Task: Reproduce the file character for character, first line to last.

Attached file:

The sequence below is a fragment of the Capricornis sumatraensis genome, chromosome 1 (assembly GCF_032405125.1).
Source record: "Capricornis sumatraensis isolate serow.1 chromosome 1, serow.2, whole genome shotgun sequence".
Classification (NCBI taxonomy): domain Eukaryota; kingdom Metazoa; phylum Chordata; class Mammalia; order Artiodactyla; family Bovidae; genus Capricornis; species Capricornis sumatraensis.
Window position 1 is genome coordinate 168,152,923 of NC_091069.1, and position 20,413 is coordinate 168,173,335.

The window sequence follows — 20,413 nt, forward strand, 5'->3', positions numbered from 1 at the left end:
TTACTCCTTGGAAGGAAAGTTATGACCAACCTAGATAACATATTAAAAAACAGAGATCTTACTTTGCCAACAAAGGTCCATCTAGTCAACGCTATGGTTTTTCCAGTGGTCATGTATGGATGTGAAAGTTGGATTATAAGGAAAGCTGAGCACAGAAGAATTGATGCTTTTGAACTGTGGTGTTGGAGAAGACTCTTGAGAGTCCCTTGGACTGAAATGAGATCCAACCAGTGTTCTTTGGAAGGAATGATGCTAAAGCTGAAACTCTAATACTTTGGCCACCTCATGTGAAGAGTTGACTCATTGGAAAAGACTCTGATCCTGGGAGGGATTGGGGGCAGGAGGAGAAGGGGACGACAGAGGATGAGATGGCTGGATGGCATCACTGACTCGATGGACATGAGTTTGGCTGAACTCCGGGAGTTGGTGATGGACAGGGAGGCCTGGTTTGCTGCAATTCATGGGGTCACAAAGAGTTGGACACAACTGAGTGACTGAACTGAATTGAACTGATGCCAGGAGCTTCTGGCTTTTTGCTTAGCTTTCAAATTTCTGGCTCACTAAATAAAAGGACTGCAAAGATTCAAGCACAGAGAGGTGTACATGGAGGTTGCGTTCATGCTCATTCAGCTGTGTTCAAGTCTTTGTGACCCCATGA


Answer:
The sequence below is a fragment of the Capricornis sumatraensis genome, chromosome 1 (assembly GCF_032405125.1).
Source record: "Capricornis sumatraensis isolate serow.1 chromosome 1, serow.2, whole genome shotgun sequence".
Classification (NCBI taxonomy): domain Eukaryota; kingdom Metazoa; phylum Chordata; class Mammalia; order Artiodactyla; family Bovidae; genus Capricornis; species Capricornis sumatraensis.
Window position 1 is genome coordinate 168,152,923 of NC_091069.1, and position 20,413 is coordinate 168,173,335.

The window sequence follows — 20,413 nt, forward strand, 5'->3', positions numbered from 1 at the left end:
TTACTCCTTGGAAGGAAAGTTATGACCAACCTAGATAACATATTAAAAAACAGAGATCTTACTTTGCCAACAAAGGTCCATCTAGTCAACGCTATGGTTTTTCCAGTGGTCATGTATGGATGTGAAAGTTGGATTATAAGGAAAGCTGAGCACAGAAGAATTGATGCTTTTGAACTGTGGTGTTGGAGAAGACTCTTGAGAGTCCCTTGGACTGAAATGAGATCCAACCAGTGTTCTTTGGAAGGAATGATGCTAAAGCTGAAACTCTAATACTTTGGCCACCTCATGTGAAGAGTTGACTCATTGGAAAAGACTCTGATCCTGGGAGGGATTGGGGGCAGGAGGAGAAGGGGACGACAGAGGATGAGATGGCTGGATGGCATCACTGACTCGATGGACATGAGTTTGGCTGAACTCCGGGAGTTGGTGATGGACAGGGAGGCCTGGTTTGCTGCAATTCATGGGGTCACAAAGAGTTGGACACAACTGAGTGACTGAACTGAATTGAACTGATGCCAGGAGCTTCTGGCTTTTTGCTTAGCTTTCAAATTTCTGGCTCACTAAATAAAAGGACTGCAAAGATTCAAGCACAGAGAGGTGTACATGGAGGTTGCGTTCATGCTCATTCAGCTGTGTTCAAGTCTTTGTGACCCCATGA